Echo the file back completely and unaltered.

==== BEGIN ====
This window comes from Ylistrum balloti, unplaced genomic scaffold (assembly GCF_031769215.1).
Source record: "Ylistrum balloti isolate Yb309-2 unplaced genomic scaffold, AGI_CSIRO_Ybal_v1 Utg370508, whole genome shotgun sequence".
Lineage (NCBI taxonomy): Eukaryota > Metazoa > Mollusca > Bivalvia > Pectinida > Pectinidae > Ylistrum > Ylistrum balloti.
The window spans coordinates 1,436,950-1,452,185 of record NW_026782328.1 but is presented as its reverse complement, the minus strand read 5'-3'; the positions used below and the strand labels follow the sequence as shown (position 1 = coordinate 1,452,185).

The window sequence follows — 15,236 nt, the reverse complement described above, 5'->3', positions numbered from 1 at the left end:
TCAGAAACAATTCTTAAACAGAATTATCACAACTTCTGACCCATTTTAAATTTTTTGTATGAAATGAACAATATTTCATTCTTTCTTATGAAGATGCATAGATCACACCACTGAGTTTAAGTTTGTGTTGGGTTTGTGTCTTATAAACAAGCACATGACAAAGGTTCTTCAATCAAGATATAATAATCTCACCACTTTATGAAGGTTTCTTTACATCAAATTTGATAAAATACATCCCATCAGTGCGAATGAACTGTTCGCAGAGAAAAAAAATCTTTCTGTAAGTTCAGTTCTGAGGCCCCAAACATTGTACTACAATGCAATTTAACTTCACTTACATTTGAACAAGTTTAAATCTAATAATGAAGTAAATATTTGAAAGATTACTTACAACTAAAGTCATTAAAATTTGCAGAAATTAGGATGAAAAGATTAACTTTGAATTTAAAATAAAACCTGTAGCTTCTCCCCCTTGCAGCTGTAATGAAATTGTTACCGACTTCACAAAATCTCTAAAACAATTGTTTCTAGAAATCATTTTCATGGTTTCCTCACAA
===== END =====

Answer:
This window comes from Ylistrum balloti, unplaced genomic scaffold (assembly GCF_031769215.1).
Source record: "Ylistrum balloti isolate Yb309-2 unplaced genomic scaffold, AGI_CSIRO_Ybal_v1 Utg370508, whole genome shotgun sequence".
Lineage (NCBI taxonomy): Eukaryota > Metazoa > Mollusca > Bivalvia > Pectinida > Pectinidae > Ylistrum > Ylistrum balloti.
The window spans coordinates 1,436,950-1,452,185 of record NW_026782328.1 but is presented as its reverse complement, the minus strand read 5'-3'; the positions used below and the strand labels follow the sequence as shown (position 1 = coordinate 1,452,185).

The window sequence follows — 15,236 nt, the reverse complement described above, 5'->3', positions numbered from 1 at the left end:
TCAGAAACAATTCTTAAACAGAATTATCACAACTTCTGACCCATTTTAAATTTTTTGTATGAAATGAACAATATTTCATTCTTTCTTATGAAGATGCATAGATCACACCACTGAGTTTAAGTTTGTGTTGGGTTTGTGTCTTATAAACAAGCACATGACAAAGGTTCTTCAATCAAGATATAATAATCTCACCACTTTATGAAGGTTTCTTTACATCAAATTTGATAAAATACATCCCATCAGTGCGAATGAACTGTTCGCAGAGAAAAAAAATCTTTCTGTAAGTTCAGTTCTGAGGCCCCAAACATTGTACTACAATGCAATTTAACTTCACTTACATTTGAACAAGTTTAAATCTAATAATGAAGTAAATATTTGAAAGATTACTTACAACTAAAGTCATTAAAATTTGCAGAAATTAGGATGAAAAGATTAACTTTGAATTTAAAATAAAACCTGTAGCTTCTCCCCCTTGCAGCTGTAATGAAATTGTTACCGACTTCACAAAATCTCTAAAACAATTGTTTCTAGAAATCATTTTCATGGTTTCCTCACAA